Our ed camp discussions focused around the security and privacy of online learning and some of the challenges facing both students and educators. While teachers are encouraged to use technology in their everyday teaching practice, there are some real challenges with upholding the security and privacy for all students. As we discussed, there are often not many alternate options to support families who are reluctant to embrace certain platforms.

It seems that there are many assumptions made around using technology for education these days. Technology should improve and enhance student learning, not replace what is currently being used. As I discovered through this podcast, Google for Education is finding its place in education, however growing concerns around privacy and security appear to be at the forefront of this conversation.

The general worries around technology and security, (establishing informed consent) so that students can use platforms such as Google for Education, lead to misunderstandings around information sharing. While Google for Education appears to be the current trend, this idea that technology bridges the divide among people, by creating greater access, it can actually have the reverse effects when it comes to concerns with privacy and security. Parents have to provide consent for their students use, however as one parent noted, there is often nothing to replace tech options, so if you choose to opt out you are willingly putting your student at a disadvantage.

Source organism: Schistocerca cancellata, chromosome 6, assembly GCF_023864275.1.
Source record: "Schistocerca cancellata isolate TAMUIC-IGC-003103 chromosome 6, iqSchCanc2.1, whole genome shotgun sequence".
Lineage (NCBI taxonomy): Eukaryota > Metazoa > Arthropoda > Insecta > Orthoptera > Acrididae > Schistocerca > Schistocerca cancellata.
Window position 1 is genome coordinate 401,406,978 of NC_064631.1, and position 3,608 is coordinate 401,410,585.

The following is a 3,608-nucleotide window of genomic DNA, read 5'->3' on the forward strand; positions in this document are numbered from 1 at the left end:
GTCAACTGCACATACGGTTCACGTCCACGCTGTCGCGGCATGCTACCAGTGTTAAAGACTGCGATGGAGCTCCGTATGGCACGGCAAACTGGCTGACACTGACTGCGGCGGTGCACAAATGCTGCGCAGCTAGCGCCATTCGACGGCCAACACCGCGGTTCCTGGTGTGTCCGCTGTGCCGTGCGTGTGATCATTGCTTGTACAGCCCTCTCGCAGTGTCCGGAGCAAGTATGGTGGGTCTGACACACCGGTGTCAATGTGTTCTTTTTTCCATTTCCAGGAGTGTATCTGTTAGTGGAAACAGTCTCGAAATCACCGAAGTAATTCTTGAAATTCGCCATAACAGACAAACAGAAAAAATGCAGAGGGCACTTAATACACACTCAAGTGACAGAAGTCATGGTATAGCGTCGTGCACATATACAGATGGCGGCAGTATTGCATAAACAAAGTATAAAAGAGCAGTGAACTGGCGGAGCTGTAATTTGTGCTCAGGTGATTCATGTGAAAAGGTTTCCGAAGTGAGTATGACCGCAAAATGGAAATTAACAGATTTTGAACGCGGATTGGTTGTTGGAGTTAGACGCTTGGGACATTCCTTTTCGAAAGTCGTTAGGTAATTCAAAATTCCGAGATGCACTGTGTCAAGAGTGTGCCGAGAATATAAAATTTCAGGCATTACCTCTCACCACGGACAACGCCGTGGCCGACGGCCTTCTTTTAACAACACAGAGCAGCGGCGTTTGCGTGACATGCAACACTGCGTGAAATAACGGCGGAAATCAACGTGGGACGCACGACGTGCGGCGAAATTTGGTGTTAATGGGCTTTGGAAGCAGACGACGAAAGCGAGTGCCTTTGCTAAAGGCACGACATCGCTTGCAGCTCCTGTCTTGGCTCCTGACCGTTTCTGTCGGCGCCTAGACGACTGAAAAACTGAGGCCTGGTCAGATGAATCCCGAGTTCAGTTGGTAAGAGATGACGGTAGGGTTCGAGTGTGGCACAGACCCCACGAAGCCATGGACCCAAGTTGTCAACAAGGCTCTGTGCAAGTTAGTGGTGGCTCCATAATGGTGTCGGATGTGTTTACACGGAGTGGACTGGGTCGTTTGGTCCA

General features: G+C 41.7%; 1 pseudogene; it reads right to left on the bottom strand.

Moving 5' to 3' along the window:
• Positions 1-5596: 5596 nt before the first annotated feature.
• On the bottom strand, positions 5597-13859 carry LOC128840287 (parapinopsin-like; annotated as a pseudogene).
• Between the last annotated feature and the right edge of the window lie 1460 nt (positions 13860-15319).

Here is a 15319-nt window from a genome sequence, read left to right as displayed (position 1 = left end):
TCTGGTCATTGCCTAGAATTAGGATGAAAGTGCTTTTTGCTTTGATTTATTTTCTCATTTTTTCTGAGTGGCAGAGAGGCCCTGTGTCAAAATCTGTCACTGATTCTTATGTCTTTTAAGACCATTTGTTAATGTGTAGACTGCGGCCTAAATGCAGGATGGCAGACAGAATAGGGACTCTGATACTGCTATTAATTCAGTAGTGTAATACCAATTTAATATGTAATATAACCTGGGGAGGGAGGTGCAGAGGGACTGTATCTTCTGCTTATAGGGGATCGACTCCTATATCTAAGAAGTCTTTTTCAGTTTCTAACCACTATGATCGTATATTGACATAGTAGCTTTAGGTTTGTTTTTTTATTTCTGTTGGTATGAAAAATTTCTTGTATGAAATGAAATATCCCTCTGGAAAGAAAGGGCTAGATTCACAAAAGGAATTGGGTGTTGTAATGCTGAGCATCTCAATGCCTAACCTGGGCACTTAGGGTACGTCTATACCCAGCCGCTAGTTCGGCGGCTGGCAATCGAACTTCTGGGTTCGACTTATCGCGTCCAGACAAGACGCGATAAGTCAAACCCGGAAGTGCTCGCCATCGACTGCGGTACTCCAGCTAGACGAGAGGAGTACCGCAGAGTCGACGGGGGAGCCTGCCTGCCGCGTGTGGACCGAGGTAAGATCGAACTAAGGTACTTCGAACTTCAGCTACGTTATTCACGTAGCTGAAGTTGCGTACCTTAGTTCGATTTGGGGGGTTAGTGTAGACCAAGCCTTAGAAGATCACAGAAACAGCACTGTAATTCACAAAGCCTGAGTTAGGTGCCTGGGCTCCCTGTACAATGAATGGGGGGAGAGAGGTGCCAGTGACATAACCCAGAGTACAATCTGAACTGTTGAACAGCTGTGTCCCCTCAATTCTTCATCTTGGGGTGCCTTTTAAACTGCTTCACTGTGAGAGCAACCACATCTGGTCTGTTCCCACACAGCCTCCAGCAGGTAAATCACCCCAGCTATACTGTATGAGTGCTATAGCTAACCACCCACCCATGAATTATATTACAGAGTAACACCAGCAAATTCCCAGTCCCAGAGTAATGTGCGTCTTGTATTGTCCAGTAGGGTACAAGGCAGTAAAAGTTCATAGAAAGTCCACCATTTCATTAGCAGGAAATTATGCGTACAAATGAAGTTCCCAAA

While in our group discussions it did not appear to be a huge concern, it is still a consideration. While the number of students not allowed to use these platforms are few, it begs the question of what we use in exchange? In addition to general concerns that parents have around information sharing and privacy, these online platforms also lend themselves to greater concerns around online etiquette that needs to be taught prior to using any of these platforms. Our discussions led us into talking about the potential for online cyber bullying and the need for online etiquette to be pre-taught as well as the appropriate measures needed to monitor online platforms.

One example provided for group discussion, that came up was the Whats App, which allows students to participate in group chats, while their teachers can also be included to monitor the discussions and ensure that conversations are about the content and respectful.

Google for education premises their products as offering students with an opportunity to collaborate, communicate, explore their creativity as well as gain critical thinking skills. Ed-Tech should enhance student learning or provide something that is not already in place. Using Ed- Tech in the classroom is incredibly valuable, especially when we can offer students exposure to tools that will be relevant to them later on in the work force. Using technology and  collaborating in a meaningful way, prepares our students for the future and real world applications they may require in their careers.